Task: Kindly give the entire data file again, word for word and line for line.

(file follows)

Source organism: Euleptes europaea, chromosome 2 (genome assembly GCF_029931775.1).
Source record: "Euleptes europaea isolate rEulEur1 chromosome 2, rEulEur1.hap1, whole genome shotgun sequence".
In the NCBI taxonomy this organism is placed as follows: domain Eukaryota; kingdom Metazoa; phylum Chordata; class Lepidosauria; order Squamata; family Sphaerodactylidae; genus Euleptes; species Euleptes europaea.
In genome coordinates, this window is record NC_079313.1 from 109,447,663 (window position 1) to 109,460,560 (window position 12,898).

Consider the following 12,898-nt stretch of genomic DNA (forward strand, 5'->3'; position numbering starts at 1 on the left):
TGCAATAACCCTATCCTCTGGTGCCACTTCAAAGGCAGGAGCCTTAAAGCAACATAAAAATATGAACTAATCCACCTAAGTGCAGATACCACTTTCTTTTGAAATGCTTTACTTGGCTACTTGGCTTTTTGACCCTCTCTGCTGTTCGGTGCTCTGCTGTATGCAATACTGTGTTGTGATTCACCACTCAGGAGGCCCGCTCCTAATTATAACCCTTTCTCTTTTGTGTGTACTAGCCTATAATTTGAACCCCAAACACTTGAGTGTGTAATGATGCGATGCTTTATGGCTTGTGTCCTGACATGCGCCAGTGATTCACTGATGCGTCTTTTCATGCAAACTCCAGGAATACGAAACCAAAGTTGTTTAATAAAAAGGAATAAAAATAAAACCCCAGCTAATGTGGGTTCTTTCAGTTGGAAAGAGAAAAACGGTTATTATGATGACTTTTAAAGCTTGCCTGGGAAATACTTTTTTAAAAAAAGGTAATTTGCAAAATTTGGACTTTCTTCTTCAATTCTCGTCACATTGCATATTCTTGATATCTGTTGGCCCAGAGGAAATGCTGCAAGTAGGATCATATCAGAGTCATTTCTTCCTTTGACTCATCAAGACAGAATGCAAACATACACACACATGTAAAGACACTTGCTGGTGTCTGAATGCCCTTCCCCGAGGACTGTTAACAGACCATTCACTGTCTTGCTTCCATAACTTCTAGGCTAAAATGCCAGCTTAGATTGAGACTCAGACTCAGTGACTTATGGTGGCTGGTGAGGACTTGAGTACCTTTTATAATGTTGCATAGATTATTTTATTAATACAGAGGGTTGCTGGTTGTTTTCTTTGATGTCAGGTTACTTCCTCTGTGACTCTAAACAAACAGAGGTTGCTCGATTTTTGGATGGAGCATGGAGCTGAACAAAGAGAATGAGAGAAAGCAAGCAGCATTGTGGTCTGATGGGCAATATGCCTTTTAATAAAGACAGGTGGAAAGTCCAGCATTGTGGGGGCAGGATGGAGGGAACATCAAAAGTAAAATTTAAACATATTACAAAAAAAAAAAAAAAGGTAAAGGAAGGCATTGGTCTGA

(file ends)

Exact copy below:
Source organism: Euleptes europaea, chromosome 2 (genome assembly GCF_029931775.1).
Source record: "Euleptes europaea isolate rEulEur1 chromosome 2, rEulEur1.hap1, whole genome shotgun sequence".
In the NCBI taxonomy this organism is placed as follows: domain Eukaryota; kingdom Metazoa; phylum Chordata; class Lepidosauria; order Squamata; family Sphaerodactylidae; genus Euleptes; species Euleptes europaea.
In genome coordinates, this window is record NC_079313.1 from 109,447,663 (window position 1) to 109,460,560 (window position 12,898).

Consider the following 12,898-nt stretch of genomic DNA (forward strand, 5'->3'; position numbering starts at 1 on the left):
TGCAATAACCCTATCCTCTGGTGCCACTTCAAAGGCAGGAGCCTTAAAGCAACATAAAAATATGAACTAATCCACCTAAGTGCAGATACCACTTTCTTTTGAAATGCTTTACTTGGCTACTTGGCTTTTTGACCCTCTCTGCTGTTCGGTGCTCTGCTGTATGCAATACTGTGTTGTGATTCACCACTCAGGAGGCCCGCTCCTAATTATAACCCTTTCTCTTTTGTGTGTACTAGCCTATAATTTGAACCCCAAACACTTGAGTGTGTAATGATGCGATGCTTTATGGCTTGTGTCCTGACATGCGCCAGTGATTCACTGATGCGTCTTTTCATGCAAACTCCAGGAATACGAAACCAAAGTTGTTTAATAAAAAGGAATAAAAATAAAACCCCAGCTAATGTGGGTTCTTTCAGTTGGAAAGAGAAAAACGGTTATTATGATGACTTTTAAAGCTTGCCTGGGAAATACTTTTTTAAAAAAAGGTAATTTGCAAAATTTGGACTTTCTTCTTCAATTCTCGTCACATTGCATATTCTTGATATCTGTTGGCCCAGAGGAAATGCTGCAAGTAGGATCATATCAGAGTCATTTCTTCCTTTGACTCATCAAGACAGAATGCAAACATACACACACATGTAAAGACACTTGCTGGTGTCTGAATGCCCTTCCCCGAGGACTGTTAACAGACCATTCACTGTCTTGCTTCCATAACTTCTAGGCTAAAATGCCAGCTTAGATTGAGACTCAGACTCAGTGACTTATGGTGGCTGGTGAGGACTTGAGTACCTTTTATAATGTTGCATAGATTATTTTATTAATACAGAGGGTTGCTGGTTGTTTTCTTTGATGTCAGGTTACTTCCTCTGTGACTCTAAACAAACAGAGGTTGCTCGATTTTTGGATGGAGCATGGAGCTGAACAAAGAGAATGAGAGAAAGCAAGCAGCATTGTGGTCTGATGGGCAATATGCCTTTTAATAAAGACAGGTGGAAAGTCCAGCATTGTGGGGGCAGGATGGAGGGAACATCAAAAGTAAAATTTAAACATATTACAAAAAAAAAAAAAAAGGTAAAGGAAGGCATTGGTCTGA